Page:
07/27/2018 14:58 EDT | Updated 07/27/2018 15:18 EDT

No, Parents Aren't The Best Teachers When It Comes To Sex Education

It's a false assumption that serves as a pretext for "protecting" children from scientific reality and limiting their personal freedoms.

One of the first moves made by the new Ford government has been to scrap Ontario's sex-ed program introduced to Ontario in 2015. This came with a promise of conducting "the largest consultation ever in Ontario's history" — a promise with no timeline or budget. In the meantime, Ontario will return to a 48-page sex-ed curriculum that was passed in 1998 and does not mention gender and LGBT issues, consent or online safety.

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Ontario Premier Doug Ford speaks during question period in Queen's Park.

Why? Well, In Ford's own words: "We take the approach that the best teachers are the parents, not a special interest group," and because, "For too long the Liberals have ignored Ontario parents... They have introduced the sex curriculum based on ideology." Ford also wanted something more "age appropriate" for kids at school.

But all of this is simply untrue or misleading. Ford's statements invoke several problematic arguments that conservatives have long used to support the notion that "parents are the best teachers" when it comes to sexual education — false assumptions that serve as a pretext for "protecting" children from scientific reality and limiting their personal freedoms.

Teachers are a kid's best resource

In pursuit of this goal, Ford is willing to leave sex education to parents who may not have received any such education themselves or have received an antiquated version of it. He wants them to determine, for themselves, what and when their child needs the information they deem necessary — information that would be disconnected from a child's biological needs, development and social reality. Furthermore, this information will be delivered in an environment that may limit questioning due to the typically authoritarian familial relationship.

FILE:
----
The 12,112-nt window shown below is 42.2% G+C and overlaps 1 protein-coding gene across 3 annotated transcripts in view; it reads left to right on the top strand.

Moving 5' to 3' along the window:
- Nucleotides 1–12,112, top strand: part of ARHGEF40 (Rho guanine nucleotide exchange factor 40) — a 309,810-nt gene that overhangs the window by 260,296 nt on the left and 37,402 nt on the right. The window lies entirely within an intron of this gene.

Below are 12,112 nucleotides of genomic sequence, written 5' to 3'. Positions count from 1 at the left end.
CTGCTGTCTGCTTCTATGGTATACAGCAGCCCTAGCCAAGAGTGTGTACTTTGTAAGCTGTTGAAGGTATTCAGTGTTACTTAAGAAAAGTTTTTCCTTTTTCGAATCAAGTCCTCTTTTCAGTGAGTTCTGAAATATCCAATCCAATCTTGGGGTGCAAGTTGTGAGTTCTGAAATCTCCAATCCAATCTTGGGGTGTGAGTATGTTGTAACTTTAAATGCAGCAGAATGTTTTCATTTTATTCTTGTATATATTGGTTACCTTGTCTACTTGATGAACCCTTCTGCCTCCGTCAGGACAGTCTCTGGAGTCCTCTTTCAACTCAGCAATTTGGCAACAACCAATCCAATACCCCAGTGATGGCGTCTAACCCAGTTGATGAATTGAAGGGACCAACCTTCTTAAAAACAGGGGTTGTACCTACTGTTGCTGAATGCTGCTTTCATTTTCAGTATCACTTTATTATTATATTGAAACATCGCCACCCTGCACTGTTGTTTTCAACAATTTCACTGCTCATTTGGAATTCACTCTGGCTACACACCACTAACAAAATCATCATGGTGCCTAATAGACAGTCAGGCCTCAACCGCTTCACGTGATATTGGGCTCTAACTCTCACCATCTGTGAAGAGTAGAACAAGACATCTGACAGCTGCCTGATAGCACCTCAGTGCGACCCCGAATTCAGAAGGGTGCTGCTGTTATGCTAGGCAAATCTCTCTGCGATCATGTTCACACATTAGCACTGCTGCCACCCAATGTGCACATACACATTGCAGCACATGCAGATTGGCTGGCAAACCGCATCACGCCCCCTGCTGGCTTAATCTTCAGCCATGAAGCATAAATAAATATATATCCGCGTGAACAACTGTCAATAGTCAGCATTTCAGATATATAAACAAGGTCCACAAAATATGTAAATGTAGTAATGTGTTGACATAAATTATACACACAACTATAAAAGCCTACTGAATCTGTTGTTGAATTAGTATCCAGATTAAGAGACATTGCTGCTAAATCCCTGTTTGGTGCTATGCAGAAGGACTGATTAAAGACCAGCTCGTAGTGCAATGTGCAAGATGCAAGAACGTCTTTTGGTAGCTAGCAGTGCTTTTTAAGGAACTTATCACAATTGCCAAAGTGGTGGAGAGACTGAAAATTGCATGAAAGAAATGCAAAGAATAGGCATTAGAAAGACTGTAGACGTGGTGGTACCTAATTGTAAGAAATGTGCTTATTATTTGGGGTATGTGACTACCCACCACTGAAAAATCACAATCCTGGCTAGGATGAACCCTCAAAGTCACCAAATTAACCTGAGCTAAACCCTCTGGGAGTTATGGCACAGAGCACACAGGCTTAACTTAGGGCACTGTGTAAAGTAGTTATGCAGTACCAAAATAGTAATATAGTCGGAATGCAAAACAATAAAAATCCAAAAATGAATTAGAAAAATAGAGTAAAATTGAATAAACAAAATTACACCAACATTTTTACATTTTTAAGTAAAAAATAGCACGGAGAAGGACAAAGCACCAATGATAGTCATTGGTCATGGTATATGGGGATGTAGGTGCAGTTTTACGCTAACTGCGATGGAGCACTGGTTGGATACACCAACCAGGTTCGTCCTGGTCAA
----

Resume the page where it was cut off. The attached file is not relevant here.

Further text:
Ford is willing to leave sex education to parents who may not have received any such education themselves or have received an antiquated version of it.

Anyone who has had to endure "a talk" with their parents about the matter would know this, and those who are lucky enough to escape such an encounter will be left to the whims of their own research (which may be unreliable), the grape-vine, or pornography (which is mostly performative and skewed towards male tastes) to try and make heads from tails.

The idea that teachers are best equipped to provide sex-ed is not a radical fringe idea; in fact, "70 per cent of Canadian parents have said that they would rather their kids learn sex ed in school than sex ed at home." At the end of the day, we do trust them to teach our kids everything else.